GPI: an alternative to traditional bottom line

An alternative to the traditional bottom line?

VTDigger    May 30, 2012                 Alan Panebaker

Starting next year, the Legislature will consider the value of things like clean water, volunteer work and time off for employees when it creates its budget.

Under a law signed by Gov. Peter Shumlin this month, the Gund Institute for Ecological Economics will create what is called a “genuine progress indicator” for the state.

The “GPI” will supplement the gross state product to measure the state’s economic, environmental and social well-being.

Once the report is complete, it will go back to lawmakers who will consider the costs and benefits of budget decisions.

Jon Erickson, managing director of the Gund Institute for Ecological Economics at the University of Vermont, spelled out how the genuine progress indicator system will work at a conference Wednesday at the college. Erickson said the institute will pull together Vermont-specific indicators of general well-being. Indicators like clean water and volunteer work would have positive financial value and those on the minus side of the equation, such as crime and pollution, would have a negative value.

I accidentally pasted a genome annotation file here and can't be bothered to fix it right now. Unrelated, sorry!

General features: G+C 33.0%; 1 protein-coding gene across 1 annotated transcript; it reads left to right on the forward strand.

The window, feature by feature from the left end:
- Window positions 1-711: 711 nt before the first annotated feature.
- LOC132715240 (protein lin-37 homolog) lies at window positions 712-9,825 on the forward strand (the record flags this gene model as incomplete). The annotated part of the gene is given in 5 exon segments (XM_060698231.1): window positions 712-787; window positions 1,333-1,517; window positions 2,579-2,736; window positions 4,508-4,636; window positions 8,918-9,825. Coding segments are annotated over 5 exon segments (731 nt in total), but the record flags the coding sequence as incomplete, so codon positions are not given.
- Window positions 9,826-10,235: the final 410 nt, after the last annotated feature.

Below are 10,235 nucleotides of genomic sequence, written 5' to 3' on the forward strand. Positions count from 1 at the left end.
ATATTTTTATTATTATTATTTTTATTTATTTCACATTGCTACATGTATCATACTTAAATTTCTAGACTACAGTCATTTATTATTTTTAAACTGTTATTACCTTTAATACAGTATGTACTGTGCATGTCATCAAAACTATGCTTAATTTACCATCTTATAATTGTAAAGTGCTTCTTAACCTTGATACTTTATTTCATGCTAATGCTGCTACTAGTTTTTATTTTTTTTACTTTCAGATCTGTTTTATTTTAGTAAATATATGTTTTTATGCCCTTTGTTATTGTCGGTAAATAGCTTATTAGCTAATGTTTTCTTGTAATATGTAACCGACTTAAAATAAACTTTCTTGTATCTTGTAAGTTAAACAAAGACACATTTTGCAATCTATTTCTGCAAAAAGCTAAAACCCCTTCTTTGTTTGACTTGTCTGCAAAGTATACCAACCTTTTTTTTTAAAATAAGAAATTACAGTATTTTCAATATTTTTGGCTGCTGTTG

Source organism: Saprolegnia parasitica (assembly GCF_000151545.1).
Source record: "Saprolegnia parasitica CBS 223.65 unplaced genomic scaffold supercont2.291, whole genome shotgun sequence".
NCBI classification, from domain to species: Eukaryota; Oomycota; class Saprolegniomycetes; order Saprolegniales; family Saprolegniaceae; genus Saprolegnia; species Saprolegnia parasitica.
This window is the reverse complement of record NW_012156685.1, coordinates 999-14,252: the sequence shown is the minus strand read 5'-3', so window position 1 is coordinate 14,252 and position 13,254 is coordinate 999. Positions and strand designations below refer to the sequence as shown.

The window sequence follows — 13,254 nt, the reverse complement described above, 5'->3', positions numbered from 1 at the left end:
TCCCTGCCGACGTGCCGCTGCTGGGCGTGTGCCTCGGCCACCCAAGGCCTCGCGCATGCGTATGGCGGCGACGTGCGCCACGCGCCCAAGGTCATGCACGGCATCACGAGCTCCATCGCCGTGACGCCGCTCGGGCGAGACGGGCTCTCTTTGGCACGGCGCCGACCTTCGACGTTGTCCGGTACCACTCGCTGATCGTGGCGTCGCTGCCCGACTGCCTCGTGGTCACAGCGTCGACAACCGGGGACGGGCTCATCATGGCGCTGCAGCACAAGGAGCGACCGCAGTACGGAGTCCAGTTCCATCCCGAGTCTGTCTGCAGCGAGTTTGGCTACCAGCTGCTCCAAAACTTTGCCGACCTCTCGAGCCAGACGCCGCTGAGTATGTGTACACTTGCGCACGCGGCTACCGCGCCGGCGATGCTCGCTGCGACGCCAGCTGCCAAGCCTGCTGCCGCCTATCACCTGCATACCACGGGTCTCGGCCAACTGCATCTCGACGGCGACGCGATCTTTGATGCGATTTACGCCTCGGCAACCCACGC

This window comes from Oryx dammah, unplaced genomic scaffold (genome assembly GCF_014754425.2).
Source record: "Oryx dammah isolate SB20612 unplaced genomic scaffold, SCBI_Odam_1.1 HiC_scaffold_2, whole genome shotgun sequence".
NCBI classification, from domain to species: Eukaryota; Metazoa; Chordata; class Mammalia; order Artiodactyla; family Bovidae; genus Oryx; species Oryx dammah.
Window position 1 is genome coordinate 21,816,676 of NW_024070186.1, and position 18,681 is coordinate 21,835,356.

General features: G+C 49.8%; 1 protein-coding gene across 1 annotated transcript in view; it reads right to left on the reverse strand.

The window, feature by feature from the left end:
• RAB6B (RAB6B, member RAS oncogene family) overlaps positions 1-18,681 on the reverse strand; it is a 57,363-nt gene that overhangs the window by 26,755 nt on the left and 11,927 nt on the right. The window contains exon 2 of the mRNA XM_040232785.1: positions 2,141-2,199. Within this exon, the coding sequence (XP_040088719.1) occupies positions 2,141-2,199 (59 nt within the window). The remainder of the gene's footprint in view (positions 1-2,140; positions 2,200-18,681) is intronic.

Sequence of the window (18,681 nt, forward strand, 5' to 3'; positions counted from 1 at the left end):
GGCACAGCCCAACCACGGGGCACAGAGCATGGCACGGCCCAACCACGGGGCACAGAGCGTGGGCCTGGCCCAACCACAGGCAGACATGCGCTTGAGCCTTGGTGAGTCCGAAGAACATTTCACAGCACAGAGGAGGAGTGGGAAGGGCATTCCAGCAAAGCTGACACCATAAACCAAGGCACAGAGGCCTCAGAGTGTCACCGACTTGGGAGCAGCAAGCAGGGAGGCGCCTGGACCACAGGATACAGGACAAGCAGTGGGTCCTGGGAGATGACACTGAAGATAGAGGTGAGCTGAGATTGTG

Lake Champlain, for example, Erickson said, would likely be in the minus column — for now. “As we make progress in cleaning up Lake Champlain, it would be less of a minus,” he said.

The genuine progress indicator is an alternative to the traditional gross state product calculations Vermont budget-writers and economists use to measure the state’s prosperity. The gross state product demonstrates how many goods and service a state has produced, while a genuine progress indicator takes into account the environmental and social costs of that production.

Erickson said just looking at the objective gross state product doesn’t show the whole picture.

“If we build society around one number and that number is blind to the cost of growth, then you’re going to kind of get what you measure and get a society that has consumers and not citizens,” he said.

Maryland already has a voluntary genuine progress indicator system in place. Vermont is the first state in the country to legislate the mechanism.

Sen. Anthony Pollina, a Washington County Progressive, shepherded the bill S.237, now Act 113, through the Legislature. Pollina said he hopes the GPI will help reshape the legislative debate over budget and public policy priorities.

“We’re not putting a value on things we really cherish like clean water and safe communities and farmland and forestland and volunteering, and we’re not putting an economic value on things we should be considering as we go forward,” he said.

Pollina said he hopes the GPI will give advocates more solid footing to make the case economically for social and environmental issues. For example, he said, putting a dollar value on the cost of delaying cleanup of Lake Champlain could help spur more action from the Legislature to act sooner.

“I think it will give policymakers and citizens the information they need to make the case,” he said.

Linda Wheatley, co-founder of Gross National Happiness USA, has been analyzing the value of non-economic factors like volunteer work and social programs since the organization came together in 2009.